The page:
EDITOR'S LETTERMerryn Somerset Webb
Crazy idea to boost lending
The Today programme called me early on Wednesday. They wanted to know what I thought about Paul Tucker’s suggestion that the Bank of England (of which he is deputy governor) should introduce negative interest rates.
The idea is that instead of the Bank paying out interest on money it holds for the commercial banks, they’d instead have to pay the Bank to look after their money for them. This, so the theory goes, would encourage them to lend money out instead of hoarding it as they supposedly do at the moment.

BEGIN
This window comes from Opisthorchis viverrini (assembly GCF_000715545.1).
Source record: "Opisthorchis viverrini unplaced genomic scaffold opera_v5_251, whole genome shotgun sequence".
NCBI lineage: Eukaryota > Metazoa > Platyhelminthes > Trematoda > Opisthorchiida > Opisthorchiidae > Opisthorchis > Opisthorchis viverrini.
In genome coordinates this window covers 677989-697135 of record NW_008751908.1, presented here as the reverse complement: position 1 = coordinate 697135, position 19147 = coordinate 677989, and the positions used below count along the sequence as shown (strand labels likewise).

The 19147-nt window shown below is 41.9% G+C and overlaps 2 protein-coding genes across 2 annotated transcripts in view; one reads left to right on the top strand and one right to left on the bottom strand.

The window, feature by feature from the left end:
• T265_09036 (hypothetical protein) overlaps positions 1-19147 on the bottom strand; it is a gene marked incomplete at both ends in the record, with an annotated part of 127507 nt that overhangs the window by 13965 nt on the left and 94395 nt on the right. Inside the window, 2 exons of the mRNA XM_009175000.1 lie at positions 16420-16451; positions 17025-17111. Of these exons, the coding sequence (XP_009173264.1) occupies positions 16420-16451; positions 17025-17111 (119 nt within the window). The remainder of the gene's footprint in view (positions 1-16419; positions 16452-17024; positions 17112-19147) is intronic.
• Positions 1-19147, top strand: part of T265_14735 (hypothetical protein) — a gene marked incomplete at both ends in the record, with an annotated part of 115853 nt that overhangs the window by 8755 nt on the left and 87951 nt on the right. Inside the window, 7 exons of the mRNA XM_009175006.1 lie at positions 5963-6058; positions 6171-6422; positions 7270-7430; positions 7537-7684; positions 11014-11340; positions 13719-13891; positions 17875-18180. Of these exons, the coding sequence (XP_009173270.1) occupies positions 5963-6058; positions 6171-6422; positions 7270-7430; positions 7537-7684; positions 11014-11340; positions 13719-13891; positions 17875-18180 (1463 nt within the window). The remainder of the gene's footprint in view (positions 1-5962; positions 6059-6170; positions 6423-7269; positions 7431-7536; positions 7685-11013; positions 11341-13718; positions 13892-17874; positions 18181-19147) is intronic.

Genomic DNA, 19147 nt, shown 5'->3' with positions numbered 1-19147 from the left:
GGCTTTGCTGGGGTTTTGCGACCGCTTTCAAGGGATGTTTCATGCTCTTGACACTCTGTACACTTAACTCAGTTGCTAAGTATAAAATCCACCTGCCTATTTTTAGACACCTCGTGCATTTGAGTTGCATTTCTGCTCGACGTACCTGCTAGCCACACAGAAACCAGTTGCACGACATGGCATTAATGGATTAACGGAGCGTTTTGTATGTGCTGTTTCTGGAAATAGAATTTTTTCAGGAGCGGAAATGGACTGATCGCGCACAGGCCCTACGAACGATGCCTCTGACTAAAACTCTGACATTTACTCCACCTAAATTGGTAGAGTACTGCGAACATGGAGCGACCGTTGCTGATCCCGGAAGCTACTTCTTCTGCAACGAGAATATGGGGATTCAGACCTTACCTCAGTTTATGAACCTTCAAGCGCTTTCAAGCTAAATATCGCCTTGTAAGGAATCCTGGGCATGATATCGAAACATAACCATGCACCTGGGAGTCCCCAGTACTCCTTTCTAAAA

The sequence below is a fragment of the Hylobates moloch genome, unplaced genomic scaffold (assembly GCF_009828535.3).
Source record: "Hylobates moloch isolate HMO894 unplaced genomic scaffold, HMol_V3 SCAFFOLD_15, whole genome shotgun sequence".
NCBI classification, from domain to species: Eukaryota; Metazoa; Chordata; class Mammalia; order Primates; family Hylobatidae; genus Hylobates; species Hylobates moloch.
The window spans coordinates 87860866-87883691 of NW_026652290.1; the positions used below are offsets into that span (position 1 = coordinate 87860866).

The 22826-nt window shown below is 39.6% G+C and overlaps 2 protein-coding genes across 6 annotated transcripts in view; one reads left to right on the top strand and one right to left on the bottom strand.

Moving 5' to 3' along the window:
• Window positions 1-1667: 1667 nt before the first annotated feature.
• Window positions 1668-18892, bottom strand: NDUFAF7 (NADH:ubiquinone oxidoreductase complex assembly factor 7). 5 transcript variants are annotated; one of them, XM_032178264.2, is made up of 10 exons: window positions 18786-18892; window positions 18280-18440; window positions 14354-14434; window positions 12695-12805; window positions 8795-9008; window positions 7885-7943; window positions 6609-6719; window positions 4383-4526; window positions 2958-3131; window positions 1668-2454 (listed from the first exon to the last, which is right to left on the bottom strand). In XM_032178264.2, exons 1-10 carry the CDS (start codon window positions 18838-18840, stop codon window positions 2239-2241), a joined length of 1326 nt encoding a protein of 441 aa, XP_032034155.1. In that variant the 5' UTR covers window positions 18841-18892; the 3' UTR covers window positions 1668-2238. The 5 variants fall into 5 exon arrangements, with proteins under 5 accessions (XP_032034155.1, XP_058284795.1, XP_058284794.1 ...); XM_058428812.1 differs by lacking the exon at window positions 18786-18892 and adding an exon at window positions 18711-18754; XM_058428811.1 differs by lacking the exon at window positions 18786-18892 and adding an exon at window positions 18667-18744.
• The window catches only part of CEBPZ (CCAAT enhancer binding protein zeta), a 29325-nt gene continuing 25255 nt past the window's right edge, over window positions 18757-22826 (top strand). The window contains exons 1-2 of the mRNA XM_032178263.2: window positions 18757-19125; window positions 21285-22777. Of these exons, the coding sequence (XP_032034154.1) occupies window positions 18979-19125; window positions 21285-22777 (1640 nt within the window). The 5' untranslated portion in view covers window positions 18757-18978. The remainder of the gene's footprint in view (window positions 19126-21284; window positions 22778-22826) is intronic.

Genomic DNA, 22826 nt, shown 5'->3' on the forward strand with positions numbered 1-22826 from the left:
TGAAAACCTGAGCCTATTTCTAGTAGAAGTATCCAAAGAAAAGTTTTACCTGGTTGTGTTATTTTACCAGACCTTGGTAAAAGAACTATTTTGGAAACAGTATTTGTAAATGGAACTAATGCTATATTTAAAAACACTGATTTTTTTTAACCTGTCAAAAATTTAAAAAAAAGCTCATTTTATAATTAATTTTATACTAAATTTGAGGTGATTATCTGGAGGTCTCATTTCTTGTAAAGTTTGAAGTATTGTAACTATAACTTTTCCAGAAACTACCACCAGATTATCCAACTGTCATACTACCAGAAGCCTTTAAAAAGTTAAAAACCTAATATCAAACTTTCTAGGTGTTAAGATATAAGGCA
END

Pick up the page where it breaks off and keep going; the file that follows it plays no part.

My instinct, as I told them, is very much against it. How can it be right for money to be worth so little that you have to pay someone to take it off your hands? What about savers, most of whom already see the real value of their savings falling every day, due to the toxic combination of tax and ongoing inflation?
We live in an environment in which the young don’t have mortgages (so the cost of them is by the by), but do have debt – the interest rate on which is entirely unrelated to the Bank rate (payday loans, credit cards and overdrafts).
At the same time, mortgages are so cheap that those in work are already pretty happy – they’re spending less on repayments as a percentage of income than they have for 15 years.
• Read the full editor’s letter here: Crazy idea to boost lending.